How to Hire a Manager

How to Hire a Manager

by James Long, Director of Client Services, Acclivity Healthcare

When it comes to adding a new member to the management team, a hiring manager should look for a different set of skills than the typical hire. How can you ensure you hire the right person for your executive team? Try asking these 10 questions the next time you’re interviewing a management candidate:

1. Do they know the industry? To effectively manage a team, a great manager should have advanced knowledge of the industry. While they must understand industry standards, they have to be able to pinpoint strategies that will differentiate your business from others.

2. Do they have solid organizational skills? A great manager will be asked to wear many hats and must be detail-oriented. They must juggle staffing issues, departmental goals and company goals as well. Having the skills to manage all aspects of a manager’s duties must include the ability to prioritize and organize.

3. Are they a team player? A great manager must be able to work well with people; especially those they may soon be supervising. Someone who can’t be a team player will not be able to be a good role model or leader for a team.

4. Can they motivate others? A great manager can motivate and inspire others to achieve greatness.

5. Why do they want to be your manager? Listen to their answers carefully. Try to distinguish between candidates who are looking for a way to grow with your company, and those who are looking for a job with fewer responsibilities.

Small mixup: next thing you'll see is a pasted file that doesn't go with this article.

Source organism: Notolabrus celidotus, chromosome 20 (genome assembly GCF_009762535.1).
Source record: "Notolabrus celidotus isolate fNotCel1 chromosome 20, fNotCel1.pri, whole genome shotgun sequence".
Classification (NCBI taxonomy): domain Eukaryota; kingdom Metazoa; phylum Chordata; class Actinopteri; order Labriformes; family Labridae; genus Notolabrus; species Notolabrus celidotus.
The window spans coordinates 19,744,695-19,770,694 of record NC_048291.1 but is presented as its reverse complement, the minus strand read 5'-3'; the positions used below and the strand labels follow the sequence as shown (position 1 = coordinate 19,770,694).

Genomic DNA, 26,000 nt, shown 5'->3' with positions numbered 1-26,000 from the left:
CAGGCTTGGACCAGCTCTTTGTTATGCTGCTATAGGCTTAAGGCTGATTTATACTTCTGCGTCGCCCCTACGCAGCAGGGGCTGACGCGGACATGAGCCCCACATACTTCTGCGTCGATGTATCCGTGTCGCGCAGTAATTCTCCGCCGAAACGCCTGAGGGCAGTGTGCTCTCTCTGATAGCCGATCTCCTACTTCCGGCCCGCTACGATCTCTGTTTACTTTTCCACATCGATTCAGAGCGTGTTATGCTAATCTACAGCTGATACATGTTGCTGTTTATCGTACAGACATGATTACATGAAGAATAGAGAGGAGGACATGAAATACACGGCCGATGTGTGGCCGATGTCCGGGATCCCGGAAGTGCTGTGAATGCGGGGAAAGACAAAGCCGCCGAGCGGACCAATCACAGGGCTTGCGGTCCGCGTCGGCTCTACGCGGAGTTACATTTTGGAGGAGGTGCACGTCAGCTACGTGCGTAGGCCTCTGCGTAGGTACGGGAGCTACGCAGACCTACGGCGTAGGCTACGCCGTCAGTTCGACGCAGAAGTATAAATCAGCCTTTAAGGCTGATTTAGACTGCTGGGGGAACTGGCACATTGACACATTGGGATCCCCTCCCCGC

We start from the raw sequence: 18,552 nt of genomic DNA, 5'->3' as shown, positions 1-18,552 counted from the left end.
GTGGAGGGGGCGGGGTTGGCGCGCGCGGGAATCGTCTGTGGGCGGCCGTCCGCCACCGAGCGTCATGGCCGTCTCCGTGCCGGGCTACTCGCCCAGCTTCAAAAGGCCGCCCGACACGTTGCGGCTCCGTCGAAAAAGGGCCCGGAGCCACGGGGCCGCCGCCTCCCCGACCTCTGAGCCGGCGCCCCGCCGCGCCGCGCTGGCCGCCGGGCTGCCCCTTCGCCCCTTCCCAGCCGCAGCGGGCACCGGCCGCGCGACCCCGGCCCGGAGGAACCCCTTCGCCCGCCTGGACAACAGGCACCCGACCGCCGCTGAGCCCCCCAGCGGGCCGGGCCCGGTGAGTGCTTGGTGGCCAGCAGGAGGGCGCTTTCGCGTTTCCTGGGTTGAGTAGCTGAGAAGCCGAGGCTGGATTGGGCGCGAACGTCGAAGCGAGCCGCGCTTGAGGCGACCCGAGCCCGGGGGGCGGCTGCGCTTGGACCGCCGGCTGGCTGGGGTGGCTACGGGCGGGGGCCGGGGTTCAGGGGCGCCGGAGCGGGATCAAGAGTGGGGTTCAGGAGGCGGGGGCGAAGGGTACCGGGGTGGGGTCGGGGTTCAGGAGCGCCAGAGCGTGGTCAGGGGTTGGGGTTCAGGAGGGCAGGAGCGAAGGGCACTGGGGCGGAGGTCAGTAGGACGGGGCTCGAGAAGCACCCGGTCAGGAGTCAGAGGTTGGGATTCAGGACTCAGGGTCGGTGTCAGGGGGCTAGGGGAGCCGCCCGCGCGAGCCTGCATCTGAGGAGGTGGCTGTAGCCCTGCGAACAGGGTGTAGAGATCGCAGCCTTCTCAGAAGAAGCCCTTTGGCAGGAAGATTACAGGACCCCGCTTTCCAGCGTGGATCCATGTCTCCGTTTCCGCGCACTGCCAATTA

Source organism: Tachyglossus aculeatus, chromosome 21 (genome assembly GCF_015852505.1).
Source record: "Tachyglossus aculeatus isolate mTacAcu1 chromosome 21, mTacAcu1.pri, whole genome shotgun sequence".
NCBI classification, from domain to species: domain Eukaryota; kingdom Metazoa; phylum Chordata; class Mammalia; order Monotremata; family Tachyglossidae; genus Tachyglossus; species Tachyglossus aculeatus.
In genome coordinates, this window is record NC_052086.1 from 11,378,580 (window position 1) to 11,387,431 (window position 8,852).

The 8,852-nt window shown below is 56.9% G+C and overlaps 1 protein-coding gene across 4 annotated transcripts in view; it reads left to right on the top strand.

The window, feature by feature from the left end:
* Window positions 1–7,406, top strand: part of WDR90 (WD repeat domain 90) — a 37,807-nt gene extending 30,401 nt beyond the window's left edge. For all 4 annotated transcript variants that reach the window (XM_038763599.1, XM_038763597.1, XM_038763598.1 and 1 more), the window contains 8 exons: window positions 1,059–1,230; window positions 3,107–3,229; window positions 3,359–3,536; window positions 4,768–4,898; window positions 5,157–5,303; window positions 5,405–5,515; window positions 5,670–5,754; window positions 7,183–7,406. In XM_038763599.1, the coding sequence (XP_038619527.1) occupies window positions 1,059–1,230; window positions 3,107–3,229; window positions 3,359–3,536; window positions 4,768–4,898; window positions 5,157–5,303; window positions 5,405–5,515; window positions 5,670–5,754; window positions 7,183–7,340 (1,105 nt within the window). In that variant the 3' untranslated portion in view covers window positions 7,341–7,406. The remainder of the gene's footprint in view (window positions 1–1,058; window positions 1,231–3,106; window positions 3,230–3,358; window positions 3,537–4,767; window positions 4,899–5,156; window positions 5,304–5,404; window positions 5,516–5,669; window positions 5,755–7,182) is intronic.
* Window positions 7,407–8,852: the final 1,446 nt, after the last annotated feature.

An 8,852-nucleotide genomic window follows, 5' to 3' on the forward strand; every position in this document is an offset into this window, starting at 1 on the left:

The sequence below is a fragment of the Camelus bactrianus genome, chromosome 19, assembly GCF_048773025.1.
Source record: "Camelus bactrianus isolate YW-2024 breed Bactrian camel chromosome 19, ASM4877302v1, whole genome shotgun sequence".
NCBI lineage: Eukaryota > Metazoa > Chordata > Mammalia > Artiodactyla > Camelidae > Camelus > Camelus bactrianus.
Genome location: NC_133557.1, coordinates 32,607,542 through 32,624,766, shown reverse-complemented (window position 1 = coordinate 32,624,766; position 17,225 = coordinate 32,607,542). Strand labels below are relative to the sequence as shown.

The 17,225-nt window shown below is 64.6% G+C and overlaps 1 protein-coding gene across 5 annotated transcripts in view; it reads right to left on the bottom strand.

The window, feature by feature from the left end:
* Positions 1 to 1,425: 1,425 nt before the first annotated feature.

6. What is their educational background? Ask each candidate about their educational background and favorite subjects within their degree. Be sure they’ve actually completed their degree program. If your candidate hated math and the position includes a large amount of budgeting, analytics, etc., this position may not be their best fit.

7. What did each candidate like and dislike the most about their previous job? You want to weed out individuals who shied away from organizational duties, who would rather work in individual settings or disliked working with people.

8. What are their salary requirements? You don’t want to consider a candidate who is too costly for your company; but on the other hand if they seem like an ideal candidate, ask if they are willing to consider a salary outside of their requirements.

9. Why did they leave their previous job? Ask about excessive tardiness or absences, conflicts with co-workers or customers, or mishandling company information. Some candidates will purposely withhold information if they are not asked for it.

10. Do they have a criminal record? Obtain information about each candidate’s criminal background by asking applicants for good conduct certificates from all jurisdictions they lived in. Criminal screening is a non-discriminatory practice as long as you show that “the job duties have a substantial relationship to the crime committed.” This means that you can’t deny a job to someone solely based on a criminal history, but you would not give a bank manager job to someone with a prior history of a series of bank robberies. As an employer, you have the right to protect your work place, minimize theft and avoid possible lawsuits.